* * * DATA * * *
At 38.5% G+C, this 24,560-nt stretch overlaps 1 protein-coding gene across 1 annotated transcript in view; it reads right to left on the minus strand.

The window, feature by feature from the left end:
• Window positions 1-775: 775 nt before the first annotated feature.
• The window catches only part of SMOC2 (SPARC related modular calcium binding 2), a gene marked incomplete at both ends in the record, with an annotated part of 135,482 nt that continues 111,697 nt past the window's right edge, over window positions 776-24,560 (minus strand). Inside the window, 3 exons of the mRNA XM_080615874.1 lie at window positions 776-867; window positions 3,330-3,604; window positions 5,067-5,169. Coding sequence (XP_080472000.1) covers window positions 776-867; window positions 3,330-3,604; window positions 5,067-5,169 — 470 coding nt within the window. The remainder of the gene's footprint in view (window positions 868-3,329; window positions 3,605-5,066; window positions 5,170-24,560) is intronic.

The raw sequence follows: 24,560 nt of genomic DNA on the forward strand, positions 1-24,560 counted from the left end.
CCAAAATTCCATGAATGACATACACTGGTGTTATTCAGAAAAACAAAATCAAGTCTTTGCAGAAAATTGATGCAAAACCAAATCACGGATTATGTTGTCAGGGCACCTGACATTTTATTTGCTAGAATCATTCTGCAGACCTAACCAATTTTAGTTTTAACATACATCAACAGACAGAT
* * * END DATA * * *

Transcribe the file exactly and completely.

At 38.5% G+C, this 24,560-nt stretch overlaps 1 protein-coding gene across 1 annotated transcript in view; it reads right to left on the minus strand.

The window, feature by feature from the left end:
• Window positions 1-775: 775 nt before the first annotated feature.
• The window catches only part of SMOC2 (SPARC related modular calcium binding 2), a gene marked incomplete at both ends in the record, with an annotated part of 135,482 nt that continues 111,697 nt past the window's right edge, over window positions 776-24,560 (minus strand). Inside the window, 3 exons of the mRNA XM_080615874.1 lie at window positions 776-867; window positions 3,330-3,604; window positions 5,067-5,169. Coding sequence (XP_080472000.1) covers window positions 776-867; window positions 3,330-3,604; window positions 5,067-5,169 — 470 coding nt within the window. The remainder of the gene's footprint in view (window positions 868-3,329; window positions 3,605-5,066; window positions 5,170-24,560) is intronic.

The raw sequence follows: 24,560 nt of genomic DNA on the forward strand, positions 1-24,560 counted from the left end.
CCAAAATTCCATGAATGACATACACTGGTGTTATTCAGAAAAACAAAATCAAGTCTTTGCAGAAAATTGATGCAAAACCAAATCACGGATTATGTTGTCAGGGCACCTGACATTTTATTTGCTAGAATCATTCTGCAGACCTAACCAATTTTAGTTTTAACATACATCAACAGACAGAT